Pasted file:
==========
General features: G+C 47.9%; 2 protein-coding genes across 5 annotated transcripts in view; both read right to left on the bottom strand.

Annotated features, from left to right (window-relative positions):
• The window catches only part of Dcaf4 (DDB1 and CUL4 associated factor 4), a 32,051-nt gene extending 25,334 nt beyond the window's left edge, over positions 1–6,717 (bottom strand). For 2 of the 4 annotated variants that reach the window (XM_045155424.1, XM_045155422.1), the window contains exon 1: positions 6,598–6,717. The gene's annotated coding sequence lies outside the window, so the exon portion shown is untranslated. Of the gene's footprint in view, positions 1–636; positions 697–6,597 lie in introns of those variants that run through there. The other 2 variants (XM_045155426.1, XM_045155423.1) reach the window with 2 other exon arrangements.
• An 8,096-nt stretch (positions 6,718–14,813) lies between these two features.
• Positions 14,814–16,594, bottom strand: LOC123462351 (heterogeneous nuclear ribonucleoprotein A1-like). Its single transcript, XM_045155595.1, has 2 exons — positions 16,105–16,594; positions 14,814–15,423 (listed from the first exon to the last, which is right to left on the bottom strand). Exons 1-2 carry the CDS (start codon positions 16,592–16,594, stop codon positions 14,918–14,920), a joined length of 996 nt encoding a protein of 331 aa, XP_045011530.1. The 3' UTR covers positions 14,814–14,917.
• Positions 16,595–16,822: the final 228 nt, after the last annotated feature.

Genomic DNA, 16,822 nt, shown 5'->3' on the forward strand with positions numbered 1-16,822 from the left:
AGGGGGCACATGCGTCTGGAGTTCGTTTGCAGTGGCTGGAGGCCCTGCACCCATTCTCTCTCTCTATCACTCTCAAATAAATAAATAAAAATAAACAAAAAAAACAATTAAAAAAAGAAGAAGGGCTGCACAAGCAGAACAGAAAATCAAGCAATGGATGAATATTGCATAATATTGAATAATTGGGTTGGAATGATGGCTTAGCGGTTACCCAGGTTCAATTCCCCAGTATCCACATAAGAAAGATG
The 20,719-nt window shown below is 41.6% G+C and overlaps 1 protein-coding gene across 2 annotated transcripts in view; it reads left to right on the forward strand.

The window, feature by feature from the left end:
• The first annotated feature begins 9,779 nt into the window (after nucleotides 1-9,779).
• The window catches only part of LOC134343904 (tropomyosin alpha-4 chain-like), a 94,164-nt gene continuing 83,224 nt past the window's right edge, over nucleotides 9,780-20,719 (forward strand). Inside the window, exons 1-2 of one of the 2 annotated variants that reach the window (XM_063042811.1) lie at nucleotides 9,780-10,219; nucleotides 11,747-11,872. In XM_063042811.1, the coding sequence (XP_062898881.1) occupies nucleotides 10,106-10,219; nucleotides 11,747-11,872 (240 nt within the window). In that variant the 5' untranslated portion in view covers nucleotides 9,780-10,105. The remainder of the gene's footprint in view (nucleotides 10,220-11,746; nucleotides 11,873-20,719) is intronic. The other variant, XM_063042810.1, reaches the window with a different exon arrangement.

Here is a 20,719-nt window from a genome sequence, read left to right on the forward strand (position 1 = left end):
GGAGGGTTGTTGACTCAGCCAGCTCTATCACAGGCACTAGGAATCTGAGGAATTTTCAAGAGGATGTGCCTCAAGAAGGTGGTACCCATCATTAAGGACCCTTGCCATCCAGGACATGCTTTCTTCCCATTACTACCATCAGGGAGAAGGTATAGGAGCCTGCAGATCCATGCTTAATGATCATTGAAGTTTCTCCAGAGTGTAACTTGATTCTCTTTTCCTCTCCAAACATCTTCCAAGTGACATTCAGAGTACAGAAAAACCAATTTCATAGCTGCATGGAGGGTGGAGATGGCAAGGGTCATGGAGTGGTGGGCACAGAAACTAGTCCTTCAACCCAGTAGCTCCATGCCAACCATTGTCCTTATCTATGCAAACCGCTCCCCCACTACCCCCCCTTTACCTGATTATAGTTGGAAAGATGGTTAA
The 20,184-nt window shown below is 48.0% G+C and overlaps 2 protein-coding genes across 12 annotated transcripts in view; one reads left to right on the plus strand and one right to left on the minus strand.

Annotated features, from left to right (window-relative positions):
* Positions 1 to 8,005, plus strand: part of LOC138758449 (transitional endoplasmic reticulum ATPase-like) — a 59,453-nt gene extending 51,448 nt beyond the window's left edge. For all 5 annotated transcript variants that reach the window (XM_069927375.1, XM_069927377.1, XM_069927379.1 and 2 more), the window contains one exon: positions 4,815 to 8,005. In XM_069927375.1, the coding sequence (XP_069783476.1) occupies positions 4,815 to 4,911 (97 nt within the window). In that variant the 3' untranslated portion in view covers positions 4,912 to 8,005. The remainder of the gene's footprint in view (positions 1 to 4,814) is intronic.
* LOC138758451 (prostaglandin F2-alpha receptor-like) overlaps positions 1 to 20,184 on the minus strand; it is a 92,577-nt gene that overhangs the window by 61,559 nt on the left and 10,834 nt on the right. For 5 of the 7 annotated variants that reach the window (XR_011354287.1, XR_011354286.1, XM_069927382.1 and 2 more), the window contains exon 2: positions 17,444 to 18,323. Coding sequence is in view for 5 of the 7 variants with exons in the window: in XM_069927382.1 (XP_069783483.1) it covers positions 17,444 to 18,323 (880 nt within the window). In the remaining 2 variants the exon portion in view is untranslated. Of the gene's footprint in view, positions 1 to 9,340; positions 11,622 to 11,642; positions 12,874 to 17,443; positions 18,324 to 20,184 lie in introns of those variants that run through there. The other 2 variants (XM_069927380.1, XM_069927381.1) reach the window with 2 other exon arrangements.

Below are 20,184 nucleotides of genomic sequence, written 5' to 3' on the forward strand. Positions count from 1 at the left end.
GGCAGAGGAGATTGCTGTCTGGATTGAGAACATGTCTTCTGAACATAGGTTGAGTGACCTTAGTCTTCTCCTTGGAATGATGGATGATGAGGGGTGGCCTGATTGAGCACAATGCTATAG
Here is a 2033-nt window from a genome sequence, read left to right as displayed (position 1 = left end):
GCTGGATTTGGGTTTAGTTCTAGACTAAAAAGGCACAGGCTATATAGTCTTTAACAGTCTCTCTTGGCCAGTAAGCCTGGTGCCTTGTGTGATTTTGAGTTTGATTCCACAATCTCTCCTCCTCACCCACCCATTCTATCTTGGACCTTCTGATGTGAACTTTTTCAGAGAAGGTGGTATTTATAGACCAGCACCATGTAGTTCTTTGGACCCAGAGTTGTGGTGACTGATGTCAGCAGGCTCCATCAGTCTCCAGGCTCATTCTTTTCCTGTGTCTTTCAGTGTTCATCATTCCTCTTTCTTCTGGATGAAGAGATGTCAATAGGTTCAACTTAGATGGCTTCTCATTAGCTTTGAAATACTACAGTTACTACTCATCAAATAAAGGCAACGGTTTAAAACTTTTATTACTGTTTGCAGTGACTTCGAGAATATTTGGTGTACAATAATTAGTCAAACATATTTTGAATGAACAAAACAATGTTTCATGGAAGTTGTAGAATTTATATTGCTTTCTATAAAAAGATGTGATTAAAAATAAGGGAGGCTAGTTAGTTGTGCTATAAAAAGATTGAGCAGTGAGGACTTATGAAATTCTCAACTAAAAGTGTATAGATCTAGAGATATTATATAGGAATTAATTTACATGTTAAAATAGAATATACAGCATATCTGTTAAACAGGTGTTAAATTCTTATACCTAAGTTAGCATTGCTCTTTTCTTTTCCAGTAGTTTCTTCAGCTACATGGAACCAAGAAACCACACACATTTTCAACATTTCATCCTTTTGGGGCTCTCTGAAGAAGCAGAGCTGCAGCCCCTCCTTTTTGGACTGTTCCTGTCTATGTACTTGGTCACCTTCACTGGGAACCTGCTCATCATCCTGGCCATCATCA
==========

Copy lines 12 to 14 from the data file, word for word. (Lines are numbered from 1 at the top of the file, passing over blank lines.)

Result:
• The window catches only part of LOC134343904 (tropomyosin alpha-4 chain-like), a 94,164-nt gene continuing 83,224 nt past the window's right edge, over nucleotides 9,780-20,719 (forward strand). Inside the window, exons 1-2 of one of the 2 annotated variants that reach the window (XM_063042811.1) lie at nucleotides 9,780-10,219; nucleotides 11,747-11,872. In XM_063042811.1, the coding sequence (XP_062898881.1) occupies nucleotides 10,106-10,219; nucleotides 11,747-11,872 (240 nt within the window). In that variant the 5' untranslated portion in view covers nucleotides 9,780-10,105. The remainder of the gene's footprint in view (nucleotides 10,220-11,746; nucleotides 11,873-20,719) is intronic. The other variant, XM_063042810.1, reaches the window with a different exon arrangement.

Here is a 20,719-nt window from a genome sequence, read left to right on the forward strand (position 1 = left end):
GGAGGGTTGTTGACTCAGCCAGCTCTATCACAGGCACTAGGAATCTGAGGAATTTTCAAGAGGATGTGCCTCAAGAAGGTGGTACCCATCATTAAGGACCCTTGCCATCCAGGACATGCTTTCTTCCCATTACTACCATCAGGGAGAAGGTATAGGAGCCTGCAGATCCATGCTTAATGATCATTGAAGTTTCTCCAGAGTGTAACTTGATTCTCTTTTCCTCTCCAAACATCTTCCAAGTGACATTCAGAGTACAGAAAAACCAATTTCATAGCTGCATGGAGGGTGGAGATGGCAAGGGTCATGGAGTGGTGGGCACAGAAACTAGTCCTTCAACCCAGTAGCTCCATGCCAACCATTGTCCTTATCTATGCAAACCGCTCCCCCACTACCCCCCCTTTACCTGATTATAGTTGGAAAGATGGTTAA